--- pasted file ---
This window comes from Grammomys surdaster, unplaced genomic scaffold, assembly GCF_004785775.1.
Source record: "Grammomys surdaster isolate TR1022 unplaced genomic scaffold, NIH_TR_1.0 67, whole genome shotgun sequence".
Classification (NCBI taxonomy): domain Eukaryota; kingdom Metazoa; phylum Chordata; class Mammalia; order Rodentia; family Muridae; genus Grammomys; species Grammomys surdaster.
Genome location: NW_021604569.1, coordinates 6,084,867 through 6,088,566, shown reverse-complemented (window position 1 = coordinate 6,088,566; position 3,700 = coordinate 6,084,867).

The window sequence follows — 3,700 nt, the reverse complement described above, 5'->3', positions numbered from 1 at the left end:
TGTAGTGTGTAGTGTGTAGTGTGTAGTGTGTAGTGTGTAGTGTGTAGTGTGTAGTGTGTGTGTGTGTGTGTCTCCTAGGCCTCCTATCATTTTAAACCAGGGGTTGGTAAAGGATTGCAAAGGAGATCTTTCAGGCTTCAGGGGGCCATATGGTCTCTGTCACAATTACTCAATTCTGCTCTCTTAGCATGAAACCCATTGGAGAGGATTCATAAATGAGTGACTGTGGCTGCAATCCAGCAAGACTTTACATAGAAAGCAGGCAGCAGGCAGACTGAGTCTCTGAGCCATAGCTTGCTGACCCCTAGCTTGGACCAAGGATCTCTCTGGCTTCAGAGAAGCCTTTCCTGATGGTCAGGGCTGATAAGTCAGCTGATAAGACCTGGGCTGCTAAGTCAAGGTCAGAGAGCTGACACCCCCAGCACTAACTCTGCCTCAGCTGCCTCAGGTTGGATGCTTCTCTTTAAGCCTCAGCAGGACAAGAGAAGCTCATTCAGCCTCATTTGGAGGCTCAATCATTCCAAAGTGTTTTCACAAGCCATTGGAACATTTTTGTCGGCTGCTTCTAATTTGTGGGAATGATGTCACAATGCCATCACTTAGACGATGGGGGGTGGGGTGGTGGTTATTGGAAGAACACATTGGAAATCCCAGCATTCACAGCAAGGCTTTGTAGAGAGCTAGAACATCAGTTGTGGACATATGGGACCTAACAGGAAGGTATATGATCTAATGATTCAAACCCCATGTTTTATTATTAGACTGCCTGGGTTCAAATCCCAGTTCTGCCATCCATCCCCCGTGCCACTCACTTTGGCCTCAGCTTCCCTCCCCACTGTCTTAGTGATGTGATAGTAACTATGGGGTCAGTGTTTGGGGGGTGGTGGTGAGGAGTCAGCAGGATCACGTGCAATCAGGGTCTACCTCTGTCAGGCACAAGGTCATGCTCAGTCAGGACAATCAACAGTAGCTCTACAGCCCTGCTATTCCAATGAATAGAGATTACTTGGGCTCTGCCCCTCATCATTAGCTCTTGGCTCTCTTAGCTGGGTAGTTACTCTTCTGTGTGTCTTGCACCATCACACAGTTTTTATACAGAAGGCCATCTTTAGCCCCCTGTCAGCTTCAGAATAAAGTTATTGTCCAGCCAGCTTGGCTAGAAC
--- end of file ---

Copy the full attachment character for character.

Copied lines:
This window comes from Grammomys surdaster, unplaced genomic scaffold, assembly GCF_004785775.1.
Source record: "Grammomys surdaster isolate TR1022 unplaced genomic scaffold, NIH_TR_1.0 67, whole genome shotgun sequence".
Classification (NCBI taxonomy): domain Eukaryota; kingdom Metazoa; phylum Chordata; class Mammalia; order Rodentia; family Muridae; genus Grammomys; species Grammomys surdaster.
Genome location: NW_021604569.1, coordinates 6,084,867 through 6,088,566, shown reverse-complemented (window position 1 = coordinate 6,088,566; position 3,700 = coordinate 6,084,867).

The window sequence follows — 3,700 nt, the reverse complement described above, 5'->3', positions numbered from 1 at the left end:
TGTAGTGTGTAGTGTGTAGTGTGTAGTGTGTAGTGTGTAGTGTGTAGTGTGTAGTGTGTGTGTGTGTGTGTCTCCTAGGCCTCCTATCATTTTAAACCAGGGGTTGGTAAAGGATTGCAAAGGAGATCTTTCAGGCTTCAGGGGGCCATATGGTCTCTGTCACAATTACTCAATTCTGCTCTCTTAGCATGAAACCCATTGGAGAGGATTCATAAATGAGTGACTGTGGCTGCAATCCAGCAAGACTTTACATAGAAAGCAGGCAGCAGGCAGACTGAGTCTCTGAGCCATAGCTTGCTGACCCCTAGCTTGGACCAAGGATCTCTCTGGCTTCAGAGAAGCCTTTCCTGATGGTCAGGGCTGATAAGTCAGCTGATAAGACCTGGGCTGCTAAGTCAAGGTCAGAGAGCTGACACCCCCAGCACTAACTCTGCCTCAGCTGCCTCAGGTTGGATGCTTCTCTTTAAGCCTCAGCAGGACAAGAGAAGCTCATTCAGCCTCATTTGGAGGCTCAATCATTCCAAAGTGTTTTCACAAGCCATTGGAACATTTTTGTCGGCTGCTTCTAATTTGTGGGAATGATGTCACAATGCCATCACTTAGACGATGGGGGGTGGGGTGGTGGTTATTGGAAGAACACATTGGAAATCCCAGCATTCACAGCAAGGCTTTGTAGAGAGCTAGAACATCAGTTGTGGACATATGGGACCTAACAGGAAGGTATATGATCTAATGATTCAAACCCCATGTTTTATTATTAGACTGCCTGGGTTCAAATCCCAGTTCTGCCATCCATCCCCCGTGCCACTCACTTTGGCCTCAGCTTCCCTCCCCACTGTCTTAGTGATGTGATAGTAACTATGGGGTCAGTGTTTGGGGGGTGGTGGTGAGGAGTCAGCAGGATCACGTGCAATCAGGGTCTACCTCTGTCAGGCACAAGGTCATGCTCAGTCAGGACAATCAACAGTAGCTCTACAGCCCTGCTATTCCAATGAATAGAGATTACTTGGGCTCTGCCCCTCATCATTAGCTCTTGGCTCTCTTAGCTGGGTAGTTACTCTTCTGTGTGTCTTGCACCATCACACAGTTTTTATACAGAAGGCCATCTTTAGCCCCCTGTCAGCTTCAGAATAAAGTTATTGTCCAGCCAGCTTGGCTAGAAC